3D trade marks return to equilibrium? The end of the Gömböc saga

Former Guest Kat Peter Ling has not forgotten the ole' Kat. This time, he reports on the end of the Gömböc-trade mark registration dispute, as the Supreme Court of Hungary has now spoken.

In 2020, upon referral by the Supreme Court of Hungary (Kúria), the CJEU issued a leading case on the interpretation of Art. 3(1)(e) of the Trade Mark Directive related to a 3D shape (Gömböc, C-237/19, Kat post, here). The Kúria issued its decision following the CJEU ruling in late 2021 (not yet published online at the time of writing) and put an end to the case, ruling that the shape of the Gömböc cannot be protected under EU trade mark law.

Before delving into the reasoning of the Court, a refresher in Euclidean solid geometry will be helpful. Until recently, it was believed that a three-dimensional body having only two equilibrium points (one stable and one unstable) did not exist. This conjecture was tested by two Hungarian engineers who not only proved it wrong, but actually built the three-dimensional body representing such a shape, naming it the Gömböc (read more about the etymology of this word in the Kat post on the CJEU decision).

                                                                                   Gömböc with wild Kat

"Gömböc" is now a mathematical term designating a convex three-dimensional homogeneous body that is "mono-monostatic". In lay terms, it is a body that does not curve inward (hence "convex"), is made of a single substance (hence "homogeneous"), and has one single stable, and one single unstable, point of equilibrium (hence "mono-monostatic"). As a result of these properties, if a Gömböc is put on a flat surface in any position, it always rights itself into the stable equilibrium position, like a roly-poly toy. However, unlike a roly-poly toy, the Gömböc does not use a built-in weight in its bottom half to right itself: its unique shape does the job alone.

The creators of the Gömböc applied for a 3D trade mark representing the shape, which eventually led to the above-mentioned CJEU decision. In brief, the CJEU ruled that: (i) extrinsic evidence (i.e., other than the graphical representation in the register) can be taken into consideration when deciding whether a shape is necessary to obtain a technical result; (ii) the perception of the relevant public can be taken into account to identify the essential characteristics of the sign at issue; and (iii) only information derived from objective and reliable sources can be taken into consideration in deciding whether the shape is technically necessary.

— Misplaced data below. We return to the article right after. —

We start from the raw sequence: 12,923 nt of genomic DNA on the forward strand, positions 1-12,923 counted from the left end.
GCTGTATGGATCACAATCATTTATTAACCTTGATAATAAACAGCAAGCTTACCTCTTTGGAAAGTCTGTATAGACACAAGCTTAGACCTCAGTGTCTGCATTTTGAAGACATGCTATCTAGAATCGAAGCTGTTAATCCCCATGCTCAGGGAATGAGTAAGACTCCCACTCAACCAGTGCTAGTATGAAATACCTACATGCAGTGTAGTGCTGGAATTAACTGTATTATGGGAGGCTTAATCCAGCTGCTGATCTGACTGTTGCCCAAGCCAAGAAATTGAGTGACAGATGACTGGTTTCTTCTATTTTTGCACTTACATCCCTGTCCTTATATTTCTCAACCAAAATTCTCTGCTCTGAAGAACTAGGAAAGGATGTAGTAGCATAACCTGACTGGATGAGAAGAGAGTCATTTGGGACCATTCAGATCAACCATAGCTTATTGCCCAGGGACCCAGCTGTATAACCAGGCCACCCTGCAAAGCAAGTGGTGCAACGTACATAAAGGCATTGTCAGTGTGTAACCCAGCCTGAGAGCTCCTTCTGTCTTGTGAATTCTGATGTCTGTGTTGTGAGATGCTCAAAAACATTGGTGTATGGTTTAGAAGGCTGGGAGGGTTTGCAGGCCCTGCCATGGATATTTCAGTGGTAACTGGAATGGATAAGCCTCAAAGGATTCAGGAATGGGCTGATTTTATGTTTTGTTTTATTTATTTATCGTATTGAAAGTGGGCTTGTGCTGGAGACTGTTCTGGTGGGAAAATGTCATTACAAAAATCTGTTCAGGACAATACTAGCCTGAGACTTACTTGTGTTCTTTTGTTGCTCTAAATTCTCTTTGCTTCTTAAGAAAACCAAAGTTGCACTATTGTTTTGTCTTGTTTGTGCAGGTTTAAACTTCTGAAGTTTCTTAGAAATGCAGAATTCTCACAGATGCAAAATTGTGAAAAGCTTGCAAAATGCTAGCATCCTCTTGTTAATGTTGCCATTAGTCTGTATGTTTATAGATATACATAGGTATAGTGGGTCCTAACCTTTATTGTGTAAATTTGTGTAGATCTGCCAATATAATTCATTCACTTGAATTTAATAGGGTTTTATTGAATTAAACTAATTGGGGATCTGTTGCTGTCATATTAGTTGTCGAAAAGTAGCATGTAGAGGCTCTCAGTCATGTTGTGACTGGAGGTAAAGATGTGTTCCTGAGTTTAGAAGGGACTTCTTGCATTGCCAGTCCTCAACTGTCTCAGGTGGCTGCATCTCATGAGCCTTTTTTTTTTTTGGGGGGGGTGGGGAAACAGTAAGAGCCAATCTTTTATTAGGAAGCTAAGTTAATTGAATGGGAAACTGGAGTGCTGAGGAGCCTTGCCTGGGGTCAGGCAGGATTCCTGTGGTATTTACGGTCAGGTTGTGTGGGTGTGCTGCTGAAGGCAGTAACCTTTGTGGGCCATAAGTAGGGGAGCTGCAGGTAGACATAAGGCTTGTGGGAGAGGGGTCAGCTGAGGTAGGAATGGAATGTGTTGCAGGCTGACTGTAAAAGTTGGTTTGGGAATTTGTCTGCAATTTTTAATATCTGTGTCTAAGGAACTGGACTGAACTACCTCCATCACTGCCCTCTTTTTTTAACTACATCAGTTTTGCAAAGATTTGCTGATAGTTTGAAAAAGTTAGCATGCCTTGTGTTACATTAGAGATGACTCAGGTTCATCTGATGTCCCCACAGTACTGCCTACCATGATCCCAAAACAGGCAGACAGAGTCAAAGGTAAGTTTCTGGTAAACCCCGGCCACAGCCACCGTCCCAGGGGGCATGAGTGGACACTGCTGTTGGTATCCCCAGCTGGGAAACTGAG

The relevant provision of the Trade Mark Directive (Art. 3(1)(e)) provides that signs consisting exclusively of the shape, or another characteristic--

(i) which results from the nature of the goods,

(ii) which is necessary to obtain a technical result, or

(iii) which gives substantial value to the goods

are excluded from registration as an EU trade mark. In the present case, the application of para. (ii) and (iii) eventually led to the finding that the shape was excluded from registration.

                                                The shape as represented in the trade mark application

First, the Hungarian Supreme Court dealt with the application to register the Gömböc shape for "toys" in class 28. The Court first found that the main features of the Gömböc shape are its ability to self-right and homogeneity. Neither of these features can be inferred from the graphical representation of the shape in the Trade Mark Register. However, the Court found that the connection between the shape, on the one hand, and the technical features, on the other, are of public knowledge, based on objective and reliable sources (in particular, newspaper articles and online sources controlled by the applicant).

As a result, the Court found that the shape to be registered consists exclusively of a shape that is necessary to obtain the technical result of being able to self-right. In conclusion, the Court considered that the shape of a Gömböc is excluded from registration for "toys" in class 28, based on Art. 3(1)(e)(ii) of the Trade Mark Directive, and the Hungarian statutory provisions implementing this article.

The applicant also sought registration of the Gömböc shape for "decorative items" in class 14 and "decorative crystalware and chinaware" in class 21. The Court addressed the two product classes together.

The Court first observed that the relevant public considers the Gömböc shape to be the tangible symbol of a mathematical discovery. Hence, the relevant public wishes to purchase a Gömböc because of what it represents in terms of the history of science. The main objective of trade marks is to distinguish between products or services of competitors. The substantial value of the shape of a Gömböc stems, as the Court put it, "from an intellectual creation" and not from the intent to distinguish certain goods from goods of a competitor.

Trade mark law is not the correct intellectual property right to protect such shapes. Accordingly, the Court ruled that the shape of a Gömböc is excluded from registration for decorative items in classes 14 and 21, based on Art. 3(1)(e)(iii) of the Trade Mark Directive (and the Hungarian statutory provisions implementing it).

Picture on top center is by the author.

Picture on bottom center is from the decision of the Supreme Court of Hungary.

3D trade marks return to equilibrium? The end of the Gömböc saga 3D trade marks return to equilibrium? The end of the Gömböc saga Reviewed by Neil Wilkof on Wednesday, January 05, 2022 Rating: 5

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